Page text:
Whatever you think of Professor Marcia Langton – a one time activist hero to Aboriginal Australia – she occasionally has a way of ripping the rug from out under white people. Particularly politicians.
During the recent ABC TV Q&A broadcast from the Garma Festival in the Northern Territory, Langton was asked to address a question from an audience member about why politicians were so fearful of Aboriginal people seeking their own constitutionally protected voice in parliament, a reference to the Uluru Statement from the Heart released last month.
Over to Langton: “The recognition of our peoples brings into question their status as Australians. It’s shaking up the very foundations of what they believe Australia is.
“People who are opposed to the proposition (of Aboriginal people having a political voice written into the Constitution) believe Australia is a white country. They don’t want to admit how they obtained this country.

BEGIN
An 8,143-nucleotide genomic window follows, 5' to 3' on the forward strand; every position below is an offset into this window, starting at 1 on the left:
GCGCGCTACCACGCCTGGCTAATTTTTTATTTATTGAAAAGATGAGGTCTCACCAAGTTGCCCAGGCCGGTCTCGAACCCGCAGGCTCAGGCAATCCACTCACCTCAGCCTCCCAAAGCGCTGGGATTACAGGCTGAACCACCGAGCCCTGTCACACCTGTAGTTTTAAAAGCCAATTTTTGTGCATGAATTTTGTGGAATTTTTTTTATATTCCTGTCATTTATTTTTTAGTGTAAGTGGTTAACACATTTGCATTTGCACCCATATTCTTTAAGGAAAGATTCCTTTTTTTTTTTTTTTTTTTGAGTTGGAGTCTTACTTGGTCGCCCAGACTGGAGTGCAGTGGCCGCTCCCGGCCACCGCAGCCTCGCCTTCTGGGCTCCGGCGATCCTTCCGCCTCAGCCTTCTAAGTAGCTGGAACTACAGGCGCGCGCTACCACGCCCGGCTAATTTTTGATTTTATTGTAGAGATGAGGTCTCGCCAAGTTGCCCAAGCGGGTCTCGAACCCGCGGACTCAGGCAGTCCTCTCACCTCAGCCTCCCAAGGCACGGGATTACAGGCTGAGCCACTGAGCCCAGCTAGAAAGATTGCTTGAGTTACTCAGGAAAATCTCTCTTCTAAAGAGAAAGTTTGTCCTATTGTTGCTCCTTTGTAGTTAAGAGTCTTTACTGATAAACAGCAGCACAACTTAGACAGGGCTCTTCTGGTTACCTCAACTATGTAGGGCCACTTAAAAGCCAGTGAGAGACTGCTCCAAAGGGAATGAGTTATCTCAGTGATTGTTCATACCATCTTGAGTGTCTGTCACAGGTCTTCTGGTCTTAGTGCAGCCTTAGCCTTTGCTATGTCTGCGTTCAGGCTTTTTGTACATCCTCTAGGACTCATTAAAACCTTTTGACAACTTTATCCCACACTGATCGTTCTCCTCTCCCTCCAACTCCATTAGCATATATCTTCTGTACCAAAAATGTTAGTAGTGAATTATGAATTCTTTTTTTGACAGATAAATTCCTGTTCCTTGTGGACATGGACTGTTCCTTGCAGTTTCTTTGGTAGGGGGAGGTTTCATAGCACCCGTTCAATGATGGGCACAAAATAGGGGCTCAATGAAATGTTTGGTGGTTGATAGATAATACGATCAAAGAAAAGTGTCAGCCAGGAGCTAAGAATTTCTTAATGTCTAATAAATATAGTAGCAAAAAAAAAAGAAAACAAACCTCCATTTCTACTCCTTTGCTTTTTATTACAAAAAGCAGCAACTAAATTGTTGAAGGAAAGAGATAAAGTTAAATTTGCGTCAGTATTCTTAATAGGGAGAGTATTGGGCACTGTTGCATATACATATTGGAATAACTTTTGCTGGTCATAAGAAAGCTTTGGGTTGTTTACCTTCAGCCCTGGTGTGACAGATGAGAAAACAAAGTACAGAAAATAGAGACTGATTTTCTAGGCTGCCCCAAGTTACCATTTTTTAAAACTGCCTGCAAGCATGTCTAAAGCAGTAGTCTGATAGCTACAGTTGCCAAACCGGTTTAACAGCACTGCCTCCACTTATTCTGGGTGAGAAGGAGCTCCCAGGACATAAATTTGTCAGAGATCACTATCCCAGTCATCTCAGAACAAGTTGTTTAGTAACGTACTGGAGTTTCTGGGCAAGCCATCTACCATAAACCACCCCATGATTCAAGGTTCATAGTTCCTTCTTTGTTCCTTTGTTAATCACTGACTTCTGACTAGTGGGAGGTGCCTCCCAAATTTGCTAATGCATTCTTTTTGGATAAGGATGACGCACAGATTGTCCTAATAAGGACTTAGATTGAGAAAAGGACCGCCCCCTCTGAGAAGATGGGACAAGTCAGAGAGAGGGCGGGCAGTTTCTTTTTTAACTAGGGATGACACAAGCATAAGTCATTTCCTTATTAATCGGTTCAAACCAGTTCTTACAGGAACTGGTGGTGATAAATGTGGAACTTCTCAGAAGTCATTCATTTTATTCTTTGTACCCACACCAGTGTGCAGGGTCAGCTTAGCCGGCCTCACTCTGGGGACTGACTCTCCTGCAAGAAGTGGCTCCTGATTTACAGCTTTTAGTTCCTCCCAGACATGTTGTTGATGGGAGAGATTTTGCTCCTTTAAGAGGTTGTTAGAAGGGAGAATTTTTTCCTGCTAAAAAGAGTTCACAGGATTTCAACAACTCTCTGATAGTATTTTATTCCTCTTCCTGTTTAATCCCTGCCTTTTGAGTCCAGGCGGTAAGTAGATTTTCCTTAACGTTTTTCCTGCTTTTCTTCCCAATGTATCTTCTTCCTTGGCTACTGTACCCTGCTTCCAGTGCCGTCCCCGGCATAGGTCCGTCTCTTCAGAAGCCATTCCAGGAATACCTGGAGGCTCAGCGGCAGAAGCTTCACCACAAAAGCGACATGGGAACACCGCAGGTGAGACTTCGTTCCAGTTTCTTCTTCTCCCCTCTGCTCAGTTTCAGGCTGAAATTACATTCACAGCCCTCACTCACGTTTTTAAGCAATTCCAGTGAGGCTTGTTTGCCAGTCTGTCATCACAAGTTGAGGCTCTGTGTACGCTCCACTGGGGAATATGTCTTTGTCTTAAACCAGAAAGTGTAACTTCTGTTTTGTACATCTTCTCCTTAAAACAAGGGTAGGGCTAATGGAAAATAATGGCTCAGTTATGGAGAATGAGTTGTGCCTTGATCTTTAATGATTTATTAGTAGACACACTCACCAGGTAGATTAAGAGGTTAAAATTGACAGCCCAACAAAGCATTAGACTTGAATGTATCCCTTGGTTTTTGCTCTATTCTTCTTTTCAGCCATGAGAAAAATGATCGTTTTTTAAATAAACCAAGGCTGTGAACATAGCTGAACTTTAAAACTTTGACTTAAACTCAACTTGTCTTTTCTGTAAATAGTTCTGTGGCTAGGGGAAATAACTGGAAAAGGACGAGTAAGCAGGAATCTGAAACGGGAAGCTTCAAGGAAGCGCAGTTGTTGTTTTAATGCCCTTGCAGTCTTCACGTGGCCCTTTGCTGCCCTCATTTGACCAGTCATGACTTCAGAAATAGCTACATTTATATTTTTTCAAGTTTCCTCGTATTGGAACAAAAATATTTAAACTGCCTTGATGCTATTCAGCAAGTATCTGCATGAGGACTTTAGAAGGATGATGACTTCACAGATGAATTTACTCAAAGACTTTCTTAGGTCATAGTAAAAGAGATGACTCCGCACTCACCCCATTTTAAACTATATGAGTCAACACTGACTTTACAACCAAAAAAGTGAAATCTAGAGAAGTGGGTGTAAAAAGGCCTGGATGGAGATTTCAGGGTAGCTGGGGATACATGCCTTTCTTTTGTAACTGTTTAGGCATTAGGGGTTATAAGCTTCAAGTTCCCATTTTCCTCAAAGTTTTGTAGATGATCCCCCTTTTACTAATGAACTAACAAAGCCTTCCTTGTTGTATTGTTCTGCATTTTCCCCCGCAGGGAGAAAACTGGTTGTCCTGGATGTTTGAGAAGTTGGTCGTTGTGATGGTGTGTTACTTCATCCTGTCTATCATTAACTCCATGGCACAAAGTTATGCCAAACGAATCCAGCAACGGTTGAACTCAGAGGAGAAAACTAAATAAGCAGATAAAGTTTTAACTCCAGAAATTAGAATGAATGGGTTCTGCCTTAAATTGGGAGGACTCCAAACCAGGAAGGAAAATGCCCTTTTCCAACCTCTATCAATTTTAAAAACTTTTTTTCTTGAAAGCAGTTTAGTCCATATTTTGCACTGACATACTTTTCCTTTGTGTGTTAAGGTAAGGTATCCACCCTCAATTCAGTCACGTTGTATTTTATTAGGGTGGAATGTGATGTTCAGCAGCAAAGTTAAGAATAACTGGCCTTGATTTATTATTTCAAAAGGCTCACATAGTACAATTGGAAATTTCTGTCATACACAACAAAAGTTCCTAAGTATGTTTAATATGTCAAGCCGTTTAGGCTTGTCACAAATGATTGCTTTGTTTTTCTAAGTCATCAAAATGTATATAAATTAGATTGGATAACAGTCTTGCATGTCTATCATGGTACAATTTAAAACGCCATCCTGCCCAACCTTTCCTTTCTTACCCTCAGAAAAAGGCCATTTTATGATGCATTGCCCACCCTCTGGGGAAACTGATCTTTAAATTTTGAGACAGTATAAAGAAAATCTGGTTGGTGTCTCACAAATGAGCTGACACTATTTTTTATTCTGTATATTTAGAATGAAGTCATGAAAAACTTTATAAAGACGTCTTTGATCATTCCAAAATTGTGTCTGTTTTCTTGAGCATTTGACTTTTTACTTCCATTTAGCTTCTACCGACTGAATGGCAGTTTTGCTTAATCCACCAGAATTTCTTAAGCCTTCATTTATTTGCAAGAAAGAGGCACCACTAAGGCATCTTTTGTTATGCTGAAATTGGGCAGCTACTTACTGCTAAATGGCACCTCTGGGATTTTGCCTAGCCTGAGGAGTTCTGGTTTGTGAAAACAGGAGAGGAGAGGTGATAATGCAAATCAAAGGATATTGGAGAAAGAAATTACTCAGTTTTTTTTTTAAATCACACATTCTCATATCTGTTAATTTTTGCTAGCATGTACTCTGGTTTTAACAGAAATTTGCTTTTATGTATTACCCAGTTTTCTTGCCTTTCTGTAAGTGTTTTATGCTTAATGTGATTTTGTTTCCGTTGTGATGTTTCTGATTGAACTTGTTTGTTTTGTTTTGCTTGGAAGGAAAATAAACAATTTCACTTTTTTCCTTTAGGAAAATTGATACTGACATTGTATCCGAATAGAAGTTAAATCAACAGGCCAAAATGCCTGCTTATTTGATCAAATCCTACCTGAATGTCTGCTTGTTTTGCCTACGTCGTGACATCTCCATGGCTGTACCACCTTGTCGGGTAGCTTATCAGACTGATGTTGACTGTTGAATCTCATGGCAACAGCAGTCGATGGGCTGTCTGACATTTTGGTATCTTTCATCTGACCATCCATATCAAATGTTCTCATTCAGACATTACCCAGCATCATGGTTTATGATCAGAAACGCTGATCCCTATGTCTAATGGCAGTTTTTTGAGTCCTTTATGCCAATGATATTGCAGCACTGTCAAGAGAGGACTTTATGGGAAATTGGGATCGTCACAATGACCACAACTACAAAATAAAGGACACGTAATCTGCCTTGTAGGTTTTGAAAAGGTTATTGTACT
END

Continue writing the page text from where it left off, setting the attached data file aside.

“It’s ironic isn’t it, that there are three or four people whose status as Australians have been called into question under Section 44 of the Constitution.
“Two or three Senators on the Green side have had to resign from parliament. Somebody else is in court over it. [Matt] Canavan has had to stand down… from cabinet and is waiting for clarification.
“There are others in the parliament whose Australian citizenship is in question because of dual citizenship issues, where they were born and so on. So it turns out quite a few members of our parliament aren’t in fact Australians under the Constitution.
“And you watch, they will put up an amendment to section 44 to clarify their status as Australians before they deal with ours.”
Since then, Barnaby Joyce is also in a bit of trouble. And politicians and lawmakers are already scrambling to work out what it all means, and how to fix it.
We all watch with interest.